Thursday, December 11, 2008

what a long, strange trip it's been

Boy, it's dusty in here. Let me brush the cobwebs out of the way and start getting caught up.

It is my anniversary. By my calculations, as of today I have now been drawing breath on this magnificent planet we have the privilege of inhabiting for twenty thousand days. Please don't pull out the calculators, just accept that it's a long time.

I used to be sure that I would eventually end up being rich and famous and powerful, in other words, successful. I think probably everyone does, it's only natural to want to be as secure as possible against the travails of the world and to be recognized and esteemed by your fellow humans. As both of my readers already know, I am none of those things. Despite not achieving those goals, I'm predominantly a very happy person aside from the inevitable moments of disappointment and grief life throws everyone's way from time to time. But that isn't the sort of success our society holds dear.

Thanks to logic and the scientific method, one thing that I have learned is that if you aren't satisfied and are unhappy with your existence even though you are doing everything you have been told you should do to achieve happiness, it's time to examine your fundamental premises.

Even though I haven't achieved the things I thought would make me happy, I find that I am happy even to the extent of probably being the happiest person that I know. How can that possibly be? Well, when I examine my premises and then look at my life, I find that my happiness comes from lots of small things, tiny victories, personal accomplishments, from the thousands of things that I have been able to check off my private wish list.

For most of my life, I have had two overwhelming passions, music and astronomy. Against all odds, I have managed to become extremely proficient at both of them simultaneously. I have a deep understanding of music that few people on the planet will ever experience or even realize is possible. I have developed impressive skill at playing the instrument of my choice and I have written some, but not enough, music that brings me tears of joy when I hear it. I have played Franz Liszt's pianoforte. I have an exceptional collection of most of the instruments that I have ever loved and lusted after that few other people can match. I have played all over the eastern half of the United States and count many famous musicians among my friends. I have performed a concert of my own music from atop the wing of a space shuttle. I have been a high-ranking staff member in a world-famous museum. I have met and conversed with half of the humans who have walked on the Moon. I have touched, held, and even sat inside of spacecraft and top-secret aircraft. I have been given a VIP tour of NASA headquarters and dined with astronauts. I have held a piece of the Moon and a piece of Mars. I have been invited to become a college professor despite having no experience at it and enjoyed fourteen years of being a respected and popular educator as a result. I know a great deal about the history of the world, of human society, of biology, paleontology, and archaeology. I understand the nature of the atom, of how atoms and molecules interact and why, of what gravity is, and how relativity works. I have read a significant percentage of the great literature of the English language. I have visited four continents, dozens of countries, most of the states, and seen historic monuments and museums all over the world. I have been touched by a Pope. I have crossed the ocean on one of the last of the ocean liners back when that was the way to travel. I have seen a total eclipse and a couple of bright comets. I have seen civilians travel in space, planets of other stars discovered, learned that dinosaurs still live, that bacteria millions of years old can be revived, and I know how the universe was born and what happened to it as it grew.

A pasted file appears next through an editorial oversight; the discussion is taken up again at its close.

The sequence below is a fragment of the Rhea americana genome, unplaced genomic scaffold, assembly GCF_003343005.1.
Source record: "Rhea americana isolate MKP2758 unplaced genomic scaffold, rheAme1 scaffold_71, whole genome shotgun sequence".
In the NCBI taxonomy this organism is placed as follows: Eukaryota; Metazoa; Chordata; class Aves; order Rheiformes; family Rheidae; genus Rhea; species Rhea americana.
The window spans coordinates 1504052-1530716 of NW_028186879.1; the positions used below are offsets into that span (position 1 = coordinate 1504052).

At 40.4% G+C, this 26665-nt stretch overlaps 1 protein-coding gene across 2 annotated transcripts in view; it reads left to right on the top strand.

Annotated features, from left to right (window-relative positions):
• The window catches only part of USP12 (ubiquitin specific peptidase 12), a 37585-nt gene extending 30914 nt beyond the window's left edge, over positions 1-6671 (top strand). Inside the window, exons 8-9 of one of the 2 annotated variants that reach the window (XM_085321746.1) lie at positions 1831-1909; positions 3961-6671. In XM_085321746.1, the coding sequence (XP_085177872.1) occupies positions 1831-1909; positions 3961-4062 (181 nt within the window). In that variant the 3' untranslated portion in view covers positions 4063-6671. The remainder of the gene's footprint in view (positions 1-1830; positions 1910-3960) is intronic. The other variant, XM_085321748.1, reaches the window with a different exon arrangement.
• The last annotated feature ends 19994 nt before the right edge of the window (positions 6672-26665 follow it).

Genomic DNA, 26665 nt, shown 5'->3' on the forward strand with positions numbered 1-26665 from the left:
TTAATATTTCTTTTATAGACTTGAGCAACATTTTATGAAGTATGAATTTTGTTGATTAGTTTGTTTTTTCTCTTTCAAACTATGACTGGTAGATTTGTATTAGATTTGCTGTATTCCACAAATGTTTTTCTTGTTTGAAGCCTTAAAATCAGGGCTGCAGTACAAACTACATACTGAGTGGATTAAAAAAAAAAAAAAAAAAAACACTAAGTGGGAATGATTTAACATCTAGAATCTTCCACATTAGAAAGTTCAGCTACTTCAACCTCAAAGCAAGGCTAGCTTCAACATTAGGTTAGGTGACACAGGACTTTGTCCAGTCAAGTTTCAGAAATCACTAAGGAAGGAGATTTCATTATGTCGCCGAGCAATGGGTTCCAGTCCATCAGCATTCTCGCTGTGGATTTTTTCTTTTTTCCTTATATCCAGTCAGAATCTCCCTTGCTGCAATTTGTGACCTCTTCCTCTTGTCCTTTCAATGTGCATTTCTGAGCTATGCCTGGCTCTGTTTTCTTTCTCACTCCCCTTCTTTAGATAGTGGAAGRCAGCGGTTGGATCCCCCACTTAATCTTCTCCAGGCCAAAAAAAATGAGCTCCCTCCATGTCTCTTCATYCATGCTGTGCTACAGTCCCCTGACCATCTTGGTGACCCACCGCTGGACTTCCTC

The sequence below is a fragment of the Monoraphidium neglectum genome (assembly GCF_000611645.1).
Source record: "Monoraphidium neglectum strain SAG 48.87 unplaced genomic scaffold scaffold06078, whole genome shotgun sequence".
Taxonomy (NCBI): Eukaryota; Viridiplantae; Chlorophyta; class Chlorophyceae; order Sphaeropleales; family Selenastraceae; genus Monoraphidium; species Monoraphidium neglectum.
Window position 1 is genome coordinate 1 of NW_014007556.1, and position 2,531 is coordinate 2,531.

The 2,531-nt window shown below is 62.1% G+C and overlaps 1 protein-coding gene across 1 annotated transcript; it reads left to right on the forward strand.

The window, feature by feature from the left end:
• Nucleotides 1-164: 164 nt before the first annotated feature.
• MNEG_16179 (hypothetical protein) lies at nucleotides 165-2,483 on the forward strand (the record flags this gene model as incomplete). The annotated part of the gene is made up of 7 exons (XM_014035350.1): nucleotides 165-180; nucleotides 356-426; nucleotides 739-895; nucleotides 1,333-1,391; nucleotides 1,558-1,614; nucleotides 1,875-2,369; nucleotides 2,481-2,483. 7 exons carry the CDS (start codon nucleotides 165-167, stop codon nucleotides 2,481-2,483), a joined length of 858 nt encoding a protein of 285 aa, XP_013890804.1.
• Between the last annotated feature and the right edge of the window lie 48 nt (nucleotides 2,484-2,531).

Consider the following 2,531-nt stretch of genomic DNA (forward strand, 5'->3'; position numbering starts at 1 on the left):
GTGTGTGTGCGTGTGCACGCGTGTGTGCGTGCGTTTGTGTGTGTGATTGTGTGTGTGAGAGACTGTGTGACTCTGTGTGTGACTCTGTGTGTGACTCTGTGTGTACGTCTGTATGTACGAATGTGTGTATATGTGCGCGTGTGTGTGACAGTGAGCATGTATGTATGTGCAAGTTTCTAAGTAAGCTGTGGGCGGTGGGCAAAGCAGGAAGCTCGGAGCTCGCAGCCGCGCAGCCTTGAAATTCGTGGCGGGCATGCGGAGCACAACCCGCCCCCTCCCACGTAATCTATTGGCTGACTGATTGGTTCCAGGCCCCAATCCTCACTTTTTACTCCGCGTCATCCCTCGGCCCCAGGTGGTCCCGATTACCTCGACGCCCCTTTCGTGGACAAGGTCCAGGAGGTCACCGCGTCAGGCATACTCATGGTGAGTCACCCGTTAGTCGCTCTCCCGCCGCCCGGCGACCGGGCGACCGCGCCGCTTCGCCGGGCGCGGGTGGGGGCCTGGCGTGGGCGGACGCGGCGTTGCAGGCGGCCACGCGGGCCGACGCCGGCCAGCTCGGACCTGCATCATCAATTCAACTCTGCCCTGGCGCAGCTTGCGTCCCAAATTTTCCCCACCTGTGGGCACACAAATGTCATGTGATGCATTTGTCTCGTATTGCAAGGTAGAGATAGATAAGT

I have also seen a president felled by an assassin's bullet, another deposed, and a third virtually destroy my country. I have seen an American city grievously injured in an act of violence, I have lived under the threat of nuclear immolation, and I have seen two American spacecraft snuffed out with many brave explorers in fiery moments of tragedy. I have known bleak sadness, numbing heartbreak, and the pain of the loss of loved ones of many species, and I have known ecstatic love and towering passion. Life sucks and life is wonderful. That is the secret.

It has been an extraordinary twenty thousand days. Strangely enough, at a time of life when many people are fading away, looking towards their end, and beginning the inevitable decay all living things eventually suffer, I find that I am healthy and strong and more enthusiastic about my tomorrows than I have ever been.

I think I've been, despite my previous understandings of what it consisted of, successful. Successful beyond my wildest dreams. I still learn things every week that I've wondered about all my life, I still have new frontiers and exciting challenges and opportunities ahead of me. I have wonderful and treasured friends that accept me and who I trust and care deeply about. If that isn't true success, I don't know what is.


I can't wait to see what my next twenty thousand days brings.

1 Comments:

Blogger Ronni said...

Bravo! Applause, applause...

I hope you'll take us both with you on your next 20,000 days!

1:38 AM  

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